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Thread: openSUSE without kernel binary blobs?

  1. #11

    Default Re: openSUSE without kernel binary blobs?

    So similar to what I would prefer Intel also says that the "normal preferred method to apply microcode updates is using the system BIOS" adding that it "can be done at runtime using the operating system". Then the question transforms to: why don't we do it the way the manufacturer recommends and why does the distro use the other way, instead of recommending the recommended one?

    Quote Originally Posted by susejunky View Post
    "... The downside of removing proprietary firmware from the kernel is that it will cause loss of functionality of certain hardware that does not have a free software replacement available ..."
    Doesn't that also contradict the recommendation of the manufacturer? If it is possible to do it once throug the BIOS, why should the OS do it on every boot?

    Yet i didn't dare to test how my Intel CPU does without its microcode.
    Are you saying that your CPU may not work without the microcode provided by the distro? Makes no sense.

  2. #12
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    Default Re: openSUSE without kernel binary blobs?

    Quote Originally Posted by heyjoe View Post
    Doesn't that also contradict the recommendation of the manufacturer? If it is possible to do it once throug the BIOS,
    Updating the firmware/microcode of a device via BIOS/UEFI implies installing a (new/updated) BIOS/UEFI which includes the updated firmware. Is that correct?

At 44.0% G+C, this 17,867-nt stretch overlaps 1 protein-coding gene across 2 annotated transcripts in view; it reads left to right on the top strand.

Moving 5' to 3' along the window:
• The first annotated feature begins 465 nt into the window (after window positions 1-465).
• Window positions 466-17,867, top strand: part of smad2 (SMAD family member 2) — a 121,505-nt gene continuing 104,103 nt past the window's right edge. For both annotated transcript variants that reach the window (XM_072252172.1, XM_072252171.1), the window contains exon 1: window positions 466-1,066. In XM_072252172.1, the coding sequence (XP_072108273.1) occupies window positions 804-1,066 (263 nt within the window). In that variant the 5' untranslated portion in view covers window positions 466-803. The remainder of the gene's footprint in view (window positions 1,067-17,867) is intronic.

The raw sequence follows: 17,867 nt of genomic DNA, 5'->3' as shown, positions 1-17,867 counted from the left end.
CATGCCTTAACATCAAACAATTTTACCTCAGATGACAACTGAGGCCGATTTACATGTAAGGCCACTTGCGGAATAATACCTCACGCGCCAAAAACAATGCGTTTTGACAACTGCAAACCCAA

Who should provide all those new/updated BIOSs/UEFIs?

    If firmware updates had to be done exclusively via BIOS/UEFI then - on every required firmware update - the manufacturer (of the device to be updated) had to contact all motherboard manufacturers who sell (and once sold!) boards which can handle that specific device, hand them over the new firmware and ask them to update their BIOS/UEFI for the boards in question and to provide these new/updated BIOSs/UEFIs to their customers.

    I can recall at least three intel microcode updates within the last twelve months (and my system contains several more devices which make use of firmware which in turn gets updated more or less frequently) so i can't believe that updating firmware/microcode exclusively via BIOS/UEFI would work.
    Quote Originally Posted by heyjoe View Post
    ...Are you saying that your CPU may not work without the microcode provided by the distro?
    No! I said: I have not tried to run my system without the CPUs microcode (and i certainly never will because i do not want to make my system vulnerable to known CVEs which intel fixed by microcode).

    Nevertheless i would be very interested to know how a system performs without the CPUs microcode. So if you do have any practical experience in this please share it here.

    Regards

    susejunky

  3. #13

    Default Re: openSUSE without kernel binary blobs?

    Quote Originally Posted by susejunky View Post
    Updating the firmware/microcode of a device via BIOS/UEFI implies installing a (new/updated) BIOS/UEFI which includes the updated firmware. Is that correct?
    I don't know. I am reading what Intel writes and asking.

    Who should provide all those new/updated BIOSs/UEFIs?
    Assuming that the answer to the above is "yes" (and I don't know if such assumption is correct for microcode in particular) that should be the motherboard manufacturer.

    If firmware updates had to be done exclusively via BIOS/UEFI then - on every required firmware update - the manufacturer (of the device to be updated) had to contact all motherboard manufacturers who sell (and once sold!) boards which can handle that specific device, hand them over the new firmware and ask them to update their BIOS/UEFI for the boards in question and to provide these new/updated BIOSs/UEFIs to their customers.